davidfarina wrote in post #17502960
Dont want to offend anyone here, but guys, your are diving so deep i mena whats it all about? Two things:
Better you come back with an image which is not perfect because of diffraction whatever, instead of spending hours on this thread talking about something not really relevant for 99% of all users here...
Second, i shoot regularly at f/22 and similar low apertures and never noticed the mush youre talking about. I understand that we landscape or/and architecture photogs are going for the sharpest ever, but honestly, i dont care about that little sharpness loss caused by diffraction, as much as i dont care the sharpness loss wide open, because subjects and the image should choose the aperture, not the sharpness rating at each aperture.
just fyi, continuing the off topic'ness (cause i guess the camera ain't out yet so not much else to talk about).... i thought the same thing as you until i started doing focus stacking for landscapes. and this is the thread that started my dabbling in it:
the guy doing that pic says he focus stacks at f/5.6. for me that introduces the possibility of too much error (more images more possibility of me screwing something up), so i usually do f/8'ish. but anyway, i did it, and WOW, it makes a HUGE difference. we're talking mind-blowing sharp compared to my previous works at f/14-16. this probably also produces as good if not better results than using a tilt-shift (just guessing--i never used one).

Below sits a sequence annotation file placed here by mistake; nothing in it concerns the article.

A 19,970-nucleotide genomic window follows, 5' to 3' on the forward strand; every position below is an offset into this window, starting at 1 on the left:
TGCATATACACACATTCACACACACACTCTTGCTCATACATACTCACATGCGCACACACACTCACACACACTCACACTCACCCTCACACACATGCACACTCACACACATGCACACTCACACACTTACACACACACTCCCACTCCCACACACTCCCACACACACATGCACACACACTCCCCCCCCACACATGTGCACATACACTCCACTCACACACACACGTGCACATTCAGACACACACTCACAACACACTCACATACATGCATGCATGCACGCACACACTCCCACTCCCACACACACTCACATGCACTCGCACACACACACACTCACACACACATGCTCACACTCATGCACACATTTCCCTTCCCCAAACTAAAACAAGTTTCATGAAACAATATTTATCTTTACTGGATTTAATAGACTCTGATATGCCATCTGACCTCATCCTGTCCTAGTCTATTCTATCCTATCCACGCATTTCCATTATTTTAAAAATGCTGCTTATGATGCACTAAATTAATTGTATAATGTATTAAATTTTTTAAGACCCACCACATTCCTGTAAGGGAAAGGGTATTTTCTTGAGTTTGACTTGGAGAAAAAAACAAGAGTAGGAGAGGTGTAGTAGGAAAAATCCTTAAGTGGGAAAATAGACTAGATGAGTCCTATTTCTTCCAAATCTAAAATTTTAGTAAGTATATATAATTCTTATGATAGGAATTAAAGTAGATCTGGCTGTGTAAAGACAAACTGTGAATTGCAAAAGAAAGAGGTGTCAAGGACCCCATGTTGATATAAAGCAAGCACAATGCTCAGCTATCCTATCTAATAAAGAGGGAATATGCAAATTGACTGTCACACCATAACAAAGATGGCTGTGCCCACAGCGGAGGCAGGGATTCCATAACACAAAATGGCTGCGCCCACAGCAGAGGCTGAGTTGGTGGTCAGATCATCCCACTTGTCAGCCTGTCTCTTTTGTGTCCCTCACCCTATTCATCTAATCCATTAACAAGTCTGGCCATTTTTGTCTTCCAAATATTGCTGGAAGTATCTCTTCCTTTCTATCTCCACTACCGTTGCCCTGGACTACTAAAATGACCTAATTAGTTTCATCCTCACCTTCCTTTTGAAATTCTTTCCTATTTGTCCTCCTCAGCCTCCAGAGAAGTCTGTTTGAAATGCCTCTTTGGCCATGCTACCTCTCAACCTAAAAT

here's an example of my own pic, but this one is at f/14 (my fingers were frozen and numb, my friend was waiting, and i just didn't want to make a mistake at bigger apertures), focus stacked 5 frames:
you can't tell from the pic, but the foreground rock is only about 1/2ft in width, believe it or not. those rocks are very small, but look big in the pic. but i was right at the minimum focus distance... like a 1/2ft from the rock. without focus stacking, there would be no hope of getting it all in focus, probably even at f/22. you can't see in that size, but i assure you that pic is razor sharp. using a 16-35 ii i might add!--i know people love dumping on that lens for unsharpness.
i would say that if you're buying an uber expensive lens like the new 11-24 or the 24-70 ii and then shooting at f/22, that's like buying a ferrari then rolling down a straight freeway at 60mph.
with all due respect of course